Penny has her scars. One is an actual scar stitched into her neck. When she was a puppy, another dog at the rescue place attacked her at the food bowl. Now when she's feeling brave she will eat from the bowl on her own, but at other times she gets the willies for days on end, and we finally have to feed her by hand. She also has some kind of a thing about coming in the back door. She has to be reassured several times that it's not a trick and we're not going to slam the door on her snout. Something happened there.

Penny is mischievous. She steals things she knows she's not supposed to steal, but she does it cleverly, always hiding the evidence. Dorothy just gets rattled in the head, too wound up: She forgets herself and chews on furniture right in front of us.

Both dogs have an absolutely pathetic fear of punishment. One loud word sends Penny squirming and twisting into a ball with her head tucked — dog language for, "Please oh please, don't beat me too terrible bad." It's awful. You have to tell a dog no sometimes, but Penny really makes you pay in the gut.

Dorothy flies from the room like a bullet, bounds up the stairs and cowers at the far end of our bed, which is her lair now. When I find her there in shadows, she is shivering, but the unwavering eye is on me, watching, watching. I think she would take three good licks without moving. Then she would leap to kill.

Nobody's perfect. But as we come to the end of this year, what impresses and even amazes me is the improvement, the amount of rehabilitation both dogs have accomplished. I didn't know dogs could do that.

I have had dogs all my life, but I always got them as puppies. I just assumed, I guess, that a dog started out at Point A and proceeded pretty much to Point B without any detours, certainly without turnarounds. These two have opened my eyes.

The abuse is so clear to read. And, no, I don't really think Dorothy's nemesis was a puppeteer. Maybe nobody picked on her on purpose. Simply being left to fend in alleys can be a pretty savage beginning for these beings who carry in them some spark of human comprehension, an eye that can see into our eyes. Does that spark protect or weaken them? I guess that's up to us.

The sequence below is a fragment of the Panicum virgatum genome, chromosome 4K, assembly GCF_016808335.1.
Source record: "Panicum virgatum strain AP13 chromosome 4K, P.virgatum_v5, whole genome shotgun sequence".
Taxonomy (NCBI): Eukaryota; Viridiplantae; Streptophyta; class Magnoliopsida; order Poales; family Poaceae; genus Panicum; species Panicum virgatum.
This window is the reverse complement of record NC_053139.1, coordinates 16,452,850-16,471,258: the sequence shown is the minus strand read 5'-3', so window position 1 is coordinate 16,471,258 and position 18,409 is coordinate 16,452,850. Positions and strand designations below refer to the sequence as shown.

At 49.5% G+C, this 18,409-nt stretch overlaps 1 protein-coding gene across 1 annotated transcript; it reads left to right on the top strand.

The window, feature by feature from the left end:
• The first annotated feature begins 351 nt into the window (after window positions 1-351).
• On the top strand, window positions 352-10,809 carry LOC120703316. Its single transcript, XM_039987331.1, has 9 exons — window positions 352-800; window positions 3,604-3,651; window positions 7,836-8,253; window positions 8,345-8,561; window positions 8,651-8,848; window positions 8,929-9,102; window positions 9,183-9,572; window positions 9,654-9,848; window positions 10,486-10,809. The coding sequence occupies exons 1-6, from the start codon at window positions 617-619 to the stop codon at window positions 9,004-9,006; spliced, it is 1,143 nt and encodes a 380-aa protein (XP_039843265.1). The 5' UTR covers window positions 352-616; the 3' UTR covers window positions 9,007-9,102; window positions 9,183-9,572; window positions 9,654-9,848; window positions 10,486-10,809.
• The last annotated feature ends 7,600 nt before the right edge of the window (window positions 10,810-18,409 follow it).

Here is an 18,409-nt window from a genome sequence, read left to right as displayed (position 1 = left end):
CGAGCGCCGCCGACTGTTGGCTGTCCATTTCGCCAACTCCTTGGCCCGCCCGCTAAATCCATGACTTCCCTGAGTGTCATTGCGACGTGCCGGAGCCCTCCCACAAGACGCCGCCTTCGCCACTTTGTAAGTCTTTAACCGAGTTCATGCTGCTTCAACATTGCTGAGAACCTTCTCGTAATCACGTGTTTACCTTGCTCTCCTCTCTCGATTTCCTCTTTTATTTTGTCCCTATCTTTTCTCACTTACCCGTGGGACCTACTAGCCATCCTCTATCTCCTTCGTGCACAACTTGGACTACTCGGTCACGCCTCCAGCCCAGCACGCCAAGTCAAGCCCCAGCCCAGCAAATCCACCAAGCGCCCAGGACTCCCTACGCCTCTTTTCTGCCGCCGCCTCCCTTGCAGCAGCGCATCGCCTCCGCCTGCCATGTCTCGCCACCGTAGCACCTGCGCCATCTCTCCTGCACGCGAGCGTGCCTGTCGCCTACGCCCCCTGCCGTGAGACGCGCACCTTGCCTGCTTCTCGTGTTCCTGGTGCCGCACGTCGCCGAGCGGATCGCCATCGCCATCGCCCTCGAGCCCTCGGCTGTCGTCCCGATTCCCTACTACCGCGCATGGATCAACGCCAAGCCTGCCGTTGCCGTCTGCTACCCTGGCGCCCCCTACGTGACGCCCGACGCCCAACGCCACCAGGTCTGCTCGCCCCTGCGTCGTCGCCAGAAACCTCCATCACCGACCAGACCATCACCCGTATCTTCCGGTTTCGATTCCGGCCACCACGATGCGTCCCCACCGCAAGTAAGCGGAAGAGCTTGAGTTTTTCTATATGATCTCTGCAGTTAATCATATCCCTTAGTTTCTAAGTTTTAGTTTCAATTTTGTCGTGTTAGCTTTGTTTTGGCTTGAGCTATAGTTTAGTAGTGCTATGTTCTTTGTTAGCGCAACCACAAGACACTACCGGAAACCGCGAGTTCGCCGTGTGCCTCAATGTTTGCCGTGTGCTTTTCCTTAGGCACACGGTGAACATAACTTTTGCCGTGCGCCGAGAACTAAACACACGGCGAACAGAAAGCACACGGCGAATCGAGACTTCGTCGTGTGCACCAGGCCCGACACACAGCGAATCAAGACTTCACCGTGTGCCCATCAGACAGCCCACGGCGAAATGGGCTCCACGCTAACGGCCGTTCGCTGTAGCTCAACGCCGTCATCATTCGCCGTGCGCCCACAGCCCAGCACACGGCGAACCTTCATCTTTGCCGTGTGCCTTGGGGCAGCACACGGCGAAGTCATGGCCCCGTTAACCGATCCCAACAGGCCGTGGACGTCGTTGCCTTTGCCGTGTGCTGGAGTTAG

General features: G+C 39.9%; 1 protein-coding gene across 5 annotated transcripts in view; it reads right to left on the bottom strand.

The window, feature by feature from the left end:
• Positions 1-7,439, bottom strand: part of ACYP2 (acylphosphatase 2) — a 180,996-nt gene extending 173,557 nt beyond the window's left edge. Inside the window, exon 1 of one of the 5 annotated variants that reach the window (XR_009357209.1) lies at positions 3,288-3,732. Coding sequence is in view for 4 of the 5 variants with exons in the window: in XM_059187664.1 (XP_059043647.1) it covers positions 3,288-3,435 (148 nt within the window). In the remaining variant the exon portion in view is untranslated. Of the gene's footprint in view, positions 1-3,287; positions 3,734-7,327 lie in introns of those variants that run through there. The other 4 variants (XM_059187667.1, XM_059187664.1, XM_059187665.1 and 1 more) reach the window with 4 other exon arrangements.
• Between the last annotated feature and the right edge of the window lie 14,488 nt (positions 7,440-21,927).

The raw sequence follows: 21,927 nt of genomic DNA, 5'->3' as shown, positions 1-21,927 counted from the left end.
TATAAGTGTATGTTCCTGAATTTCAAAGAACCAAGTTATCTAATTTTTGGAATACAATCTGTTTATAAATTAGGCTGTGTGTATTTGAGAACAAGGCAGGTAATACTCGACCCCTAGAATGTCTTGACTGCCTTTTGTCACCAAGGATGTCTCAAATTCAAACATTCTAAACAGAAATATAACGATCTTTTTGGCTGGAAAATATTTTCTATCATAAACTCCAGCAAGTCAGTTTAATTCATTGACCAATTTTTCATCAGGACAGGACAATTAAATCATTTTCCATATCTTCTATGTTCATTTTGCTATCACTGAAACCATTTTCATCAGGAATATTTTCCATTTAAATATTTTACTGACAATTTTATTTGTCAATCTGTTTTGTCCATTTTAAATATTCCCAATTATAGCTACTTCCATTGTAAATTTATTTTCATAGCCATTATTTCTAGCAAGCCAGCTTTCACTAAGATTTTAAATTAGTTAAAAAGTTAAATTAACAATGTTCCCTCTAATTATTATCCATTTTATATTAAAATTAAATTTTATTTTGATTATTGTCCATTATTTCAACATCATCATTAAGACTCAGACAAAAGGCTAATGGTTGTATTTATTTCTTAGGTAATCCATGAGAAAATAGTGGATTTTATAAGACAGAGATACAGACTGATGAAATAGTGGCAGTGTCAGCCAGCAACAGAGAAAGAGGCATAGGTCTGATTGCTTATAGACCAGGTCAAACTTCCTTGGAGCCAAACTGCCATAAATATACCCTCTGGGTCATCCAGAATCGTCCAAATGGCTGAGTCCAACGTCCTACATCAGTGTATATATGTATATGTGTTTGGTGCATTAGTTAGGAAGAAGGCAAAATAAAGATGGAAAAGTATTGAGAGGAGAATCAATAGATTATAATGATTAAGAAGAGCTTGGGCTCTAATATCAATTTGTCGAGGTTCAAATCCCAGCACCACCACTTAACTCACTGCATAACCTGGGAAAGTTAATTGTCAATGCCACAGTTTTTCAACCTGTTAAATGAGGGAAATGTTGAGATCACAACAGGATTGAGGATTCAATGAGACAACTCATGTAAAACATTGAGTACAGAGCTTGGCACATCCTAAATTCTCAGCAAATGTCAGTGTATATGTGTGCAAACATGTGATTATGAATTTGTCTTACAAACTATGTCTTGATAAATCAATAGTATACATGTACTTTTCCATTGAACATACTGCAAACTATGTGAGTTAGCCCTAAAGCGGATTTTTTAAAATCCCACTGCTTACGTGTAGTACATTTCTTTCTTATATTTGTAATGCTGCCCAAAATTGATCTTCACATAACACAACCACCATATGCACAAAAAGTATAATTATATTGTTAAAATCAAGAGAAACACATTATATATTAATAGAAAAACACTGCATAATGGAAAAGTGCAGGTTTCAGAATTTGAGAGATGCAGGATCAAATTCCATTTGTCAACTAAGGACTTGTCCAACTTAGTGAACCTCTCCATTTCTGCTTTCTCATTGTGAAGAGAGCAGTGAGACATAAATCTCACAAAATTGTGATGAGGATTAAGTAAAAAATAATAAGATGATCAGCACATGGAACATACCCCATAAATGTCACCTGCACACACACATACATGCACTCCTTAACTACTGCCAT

I know that even when our dogs were at their most tentative and afraid, when the wounds of tough puppy-hoods were plain to see, they were always inching back across the floor, creeping slowly out of the shadows to be comforted and cajoled. Why would that be? If life taught them to bite, why wouldn't they just learn to bite faster and harder? What is it in a dog that seeks reconciliation and love, even from the hand it fears?

Even more stunning, however, is the complex and layered development of new personality. In any animal, human or non, what is more complicated than trust? How can an animal that does not trust learn to trust after all? But these two have.

Penny trusts everybody now. She's a jump-up give-me-a-pet kind of a dog. We have to watch her for that. Who likes dogs who jump up? Dorothy trusts us, other people not so much. I really have to watch her when we pass people walking. Every once in a while she would like to kind of arc out to the end of the leash and give a nice little chomp on the ankle to some lady pushing a stroller. We try very hard to avoid that.

She also has developed an insane phobia for the opening of motorized gates on apartment buildings. She starts leaping on the leash, foaming at the mouth and howling like the Hounds of the Baskervilles. I think at some point she must have been abused by an apartment-dweller. Or a gatekeeper. Or she's just nuts.

I know this much. It makes me feel guilty to say it. It makes me feel terrible. But I know it's true. No pure-bred Weimaraner fed by hand and raised from a pup ever came close to feeling the gratitude these two feel for having a home. When I open that door at night, I know what all their jumping and barking and licking and dancing around means. It's dog language for, "Oh, Boss, please, can we stay one more night?"

I'm writing this a week before the holiday, but I already know what I will tell them on that special evening. I will pause inside the door, stroke my chin like Nick himself, shake my head gravely, mutter out loud, "Well, I don't know. I just don't know."

Then I will throw up my arms and say, "Oh, what the hell. It's Christmas! OK. One more night."